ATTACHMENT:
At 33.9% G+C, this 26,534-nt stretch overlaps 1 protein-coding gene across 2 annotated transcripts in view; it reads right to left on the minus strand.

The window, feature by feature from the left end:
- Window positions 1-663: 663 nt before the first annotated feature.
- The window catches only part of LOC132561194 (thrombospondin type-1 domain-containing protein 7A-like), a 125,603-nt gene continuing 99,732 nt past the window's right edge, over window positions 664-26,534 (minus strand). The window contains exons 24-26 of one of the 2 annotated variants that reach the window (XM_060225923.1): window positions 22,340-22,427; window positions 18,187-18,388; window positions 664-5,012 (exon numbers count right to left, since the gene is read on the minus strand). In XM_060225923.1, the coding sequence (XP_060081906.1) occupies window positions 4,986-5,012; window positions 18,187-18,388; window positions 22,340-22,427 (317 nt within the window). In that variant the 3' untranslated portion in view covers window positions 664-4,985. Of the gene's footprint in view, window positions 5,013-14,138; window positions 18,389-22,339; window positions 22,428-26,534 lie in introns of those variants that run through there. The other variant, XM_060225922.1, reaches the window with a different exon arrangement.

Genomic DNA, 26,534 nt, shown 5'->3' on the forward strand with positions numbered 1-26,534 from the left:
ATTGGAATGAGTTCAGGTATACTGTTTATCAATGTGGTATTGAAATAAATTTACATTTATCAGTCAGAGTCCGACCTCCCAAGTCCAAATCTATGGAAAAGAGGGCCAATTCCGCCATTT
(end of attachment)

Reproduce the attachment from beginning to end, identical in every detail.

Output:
At 33.9% G+C, this 26,534-nt stretch overlaps 1 protein-coding gene across 2 annotated transcripts in view; it reads right to left on the minus strand.

The window, feature by feature from the left end:
- Window positions 1-663: 663 nt before the first annotated feature.
- The window catches only part of LOC132561194 (thrombospondin type-1 domain-containing protein 7A-like), a 125,603-nt gene continuing 99,732 nt past the window's right edge, over window positions 664-26,534 (minus strand). The window contains exons 24-26 of one of the 2 annotated variants that reach the window (XM_060225923.1): window positions 22,340-22,427; window positions 18,187-18,388; window positions 664-5,012 (exon numbers count right to left, since the gene is read on the minus strand). In XM_060225923.1, the coding sequence (XP_060081906.1) occupies window positions 4,986-5,012; window positions 18,187-18,388; window positions 22,340-22,427 (317 nt within the window). In that variant the 3' untranslated portion in view covers window positions 664-4,985. Of the gene's footprint in view, window positions 5,013-14,138; window positions 18,389-22,339; window positions 22,428-26,534 lie in introns of those variants that run through there. The other variant, XM_060225922.1, reaches the window with a different exon arrangement.

Genomic DNA, 26,534 nt, shown 5'->3' on the forward strand with positions numbered 1-26,534 from the left:
ATTGGAATGAGTTCAGGTATACTGTTTATCAATGTGGTATTGAAATAAATTTACATTTATCAGTCAGAGTCCGACCTCCCAAGTCCAAATCTATGGAAAAGAGGGCCAATTCCGCCATTT